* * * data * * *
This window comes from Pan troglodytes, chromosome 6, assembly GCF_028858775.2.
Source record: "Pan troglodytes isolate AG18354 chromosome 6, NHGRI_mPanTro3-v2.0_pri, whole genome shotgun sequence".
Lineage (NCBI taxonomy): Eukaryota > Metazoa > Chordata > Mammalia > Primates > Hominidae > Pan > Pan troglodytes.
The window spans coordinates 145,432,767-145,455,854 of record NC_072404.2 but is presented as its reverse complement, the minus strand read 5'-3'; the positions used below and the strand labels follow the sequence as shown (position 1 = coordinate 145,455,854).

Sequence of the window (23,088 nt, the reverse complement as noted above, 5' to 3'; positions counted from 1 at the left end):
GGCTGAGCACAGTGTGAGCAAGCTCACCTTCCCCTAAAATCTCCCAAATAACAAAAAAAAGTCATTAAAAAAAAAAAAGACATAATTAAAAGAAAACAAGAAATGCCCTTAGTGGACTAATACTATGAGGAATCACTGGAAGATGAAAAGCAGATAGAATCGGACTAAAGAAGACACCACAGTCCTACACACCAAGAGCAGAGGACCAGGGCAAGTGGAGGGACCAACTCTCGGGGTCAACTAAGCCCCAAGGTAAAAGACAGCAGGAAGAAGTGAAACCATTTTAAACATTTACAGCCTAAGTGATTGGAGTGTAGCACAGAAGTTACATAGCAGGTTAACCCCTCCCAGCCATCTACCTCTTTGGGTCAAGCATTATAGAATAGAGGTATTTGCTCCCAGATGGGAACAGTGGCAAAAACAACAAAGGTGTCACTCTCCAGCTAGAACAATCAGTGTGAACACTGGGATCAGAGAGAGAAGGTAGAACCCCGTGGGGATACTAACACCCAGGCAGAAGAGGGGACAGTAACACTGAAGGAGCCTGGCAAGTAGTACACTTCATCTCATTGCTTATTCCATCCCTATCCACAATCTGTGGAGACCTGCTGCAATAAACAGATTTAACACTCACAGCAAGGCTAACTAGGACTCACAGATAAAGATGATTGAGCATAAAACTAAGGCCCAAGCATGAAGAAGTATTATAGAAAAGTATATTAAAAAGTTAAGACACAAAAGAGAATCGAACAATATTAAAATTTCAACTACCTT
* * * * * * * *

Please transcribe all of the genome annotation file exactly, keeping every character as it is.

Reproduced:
This window comes from Pan troglodytes, chromosome 6, assembly GCF_028858775.2.
Source record: "Pan troglodytes isolate AG18354 chromosome 6, NHGRI_mPanTro3-v2.0_pri, whole genome shotgun sequence".
Lineage (NCBI taxonomy): Eukaryota > Metazoa > Chordata > Mammalia > Primates > Hominidae > Pan > Pan troglodytes.
The window spans coordinates 145,432,767-145,455,854 of record NC_072404.2 but is presented as its reverse complement, the minus strand read 5'-3'; the positions used below and the strand labels follow the sequence as shown (position 1 = coordinate 145,455,854).

Sequence of the window (23,088 nt, the reverse complement as noted above, 5' to 3'; positions counted from 1 at the left end):
GGCTGAGCACAGTGTGAGCAAGCTCACCTTCCCCTAAAATCTCCCAAATAACAAAAAAAAGTCATTAAAAAAAAAAAAGACATAATTAAAAGAAAACAAGAAATGCCCTTAGTGGACTAATACTATGAGGAATCACTGGAAGATGAAAAGCAGATAGAATCGGACTAAAGAAGACACCACAGTCCTACACACCAAGAGCAGAGGACCAGGGCAAGTGGAGGGACCAACTCTCGGGGTCAACTAAGCCCCAAGGTAAAAGACAGCAGGAAGAAGTGAAACCATTTTAAACATTTACAGCCTAAGTGATTGGAGTGTAGCACAGAAGTTACATAGCAGGTTAACCCCTCCCAGCCATCTACCTCTTTGGGTCAAGCATTATAGAATAGAGGTATTTGCTCCCAGATGGGAACAGTGGCAAAAACAACAAAGGTGTCACTCTCCAGCTAGAACAATCAGTGTGAACACTGGGATCAGAGAGAGAAGGTAGAACCCCGTGGGGATACTAACACCCAGGCAGAAGAGGGGACAGTAACACTGAAGGAGCCTGGCAAGTAGTACACTTCATCTCATTGCTTATTCCATCCCTATCCACAATCTGTGGAGACCTGCTGCAATAAACAGATTTAACACTCACAGCAAGGCTAACTAGGACTCACAGATAAAGATGATTGAGCATAAAACTAAGGCCCAAGCATGAAGAAGTATTATAGAAAAGTATATTAAAAAGTTAAGACACAAAAGAGAATCGAACAATATTAAAATTTCAACTACCTT